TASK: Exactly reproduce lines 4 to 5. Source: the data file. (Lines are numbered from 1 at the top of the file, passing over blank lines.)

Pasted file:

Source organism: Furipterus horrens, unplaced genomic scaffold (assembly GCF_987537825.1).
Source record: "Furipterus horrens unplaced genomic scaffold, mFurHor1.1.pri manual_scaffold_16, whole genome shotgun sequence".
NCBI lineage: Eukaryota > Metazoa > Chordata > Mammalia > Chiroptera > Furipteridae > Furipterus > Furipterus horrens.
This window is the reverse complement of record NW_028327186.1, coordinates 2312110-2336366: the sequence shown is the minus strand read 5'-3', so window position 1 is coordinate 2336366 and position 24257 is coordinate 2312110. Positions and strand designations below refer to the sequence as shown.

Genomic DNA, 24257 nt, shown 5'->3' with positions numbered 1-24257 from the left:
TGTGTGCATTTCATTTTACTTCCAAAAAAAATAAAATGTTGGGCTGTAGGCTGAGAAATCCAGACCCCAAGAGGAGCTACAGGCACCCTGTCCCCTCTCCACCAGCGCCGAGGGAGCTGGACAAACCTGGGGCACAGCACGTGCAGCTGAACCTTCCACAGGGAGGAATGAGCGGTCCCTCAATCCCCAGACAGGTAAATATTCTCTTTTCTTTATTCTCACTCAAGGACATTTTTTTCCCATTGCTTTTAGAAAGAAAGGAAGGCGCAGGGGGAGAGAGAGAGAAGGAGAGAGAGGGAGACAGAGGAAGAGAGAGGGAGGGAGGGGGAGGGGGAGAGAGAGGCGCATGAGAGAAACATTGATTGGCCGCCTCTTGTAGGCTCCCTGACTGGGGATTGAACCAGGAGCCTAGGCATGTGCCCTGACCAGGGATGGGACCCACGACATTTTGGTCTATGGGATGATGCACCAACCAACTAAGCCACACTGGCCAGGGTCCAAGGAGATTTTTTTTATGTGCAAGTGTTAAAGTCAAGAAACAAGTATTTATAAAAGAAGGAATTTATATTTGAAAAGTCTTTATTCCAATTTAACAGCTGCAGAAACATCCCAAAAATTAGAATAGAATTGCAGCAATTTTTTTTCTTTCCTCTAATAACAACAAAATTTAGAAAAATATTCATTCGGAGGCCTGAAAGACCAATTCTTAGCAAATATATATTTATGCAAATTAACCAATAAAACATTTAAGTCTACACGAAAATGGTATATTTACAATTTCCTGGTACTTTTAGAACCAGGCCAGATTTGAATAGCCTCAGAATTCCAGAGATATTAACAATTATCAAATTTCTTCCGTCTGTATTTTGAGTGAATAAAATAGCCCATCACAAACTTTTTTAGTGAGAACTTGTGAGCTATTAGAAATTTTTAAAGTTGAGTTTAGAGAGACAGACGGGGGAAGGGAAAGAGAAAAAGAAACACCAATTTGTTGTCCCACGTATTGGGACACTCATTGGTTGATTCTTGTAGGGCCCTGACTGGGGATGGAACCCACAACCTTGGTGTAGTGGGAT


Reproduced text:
This window is the reverse complement of record NW_028327186.1, coordinates 2312110-2336366: the sequence shown is the minus strand read 5'-3', so window position 1 is coordinate 2336366 and position 24257 is coordinate 2312110. Positions and strand designations below refer to the sequence as shown.

Genomic DNA, 24257 nt, shown 5'->3' with positions numbered 1-24257 from the left: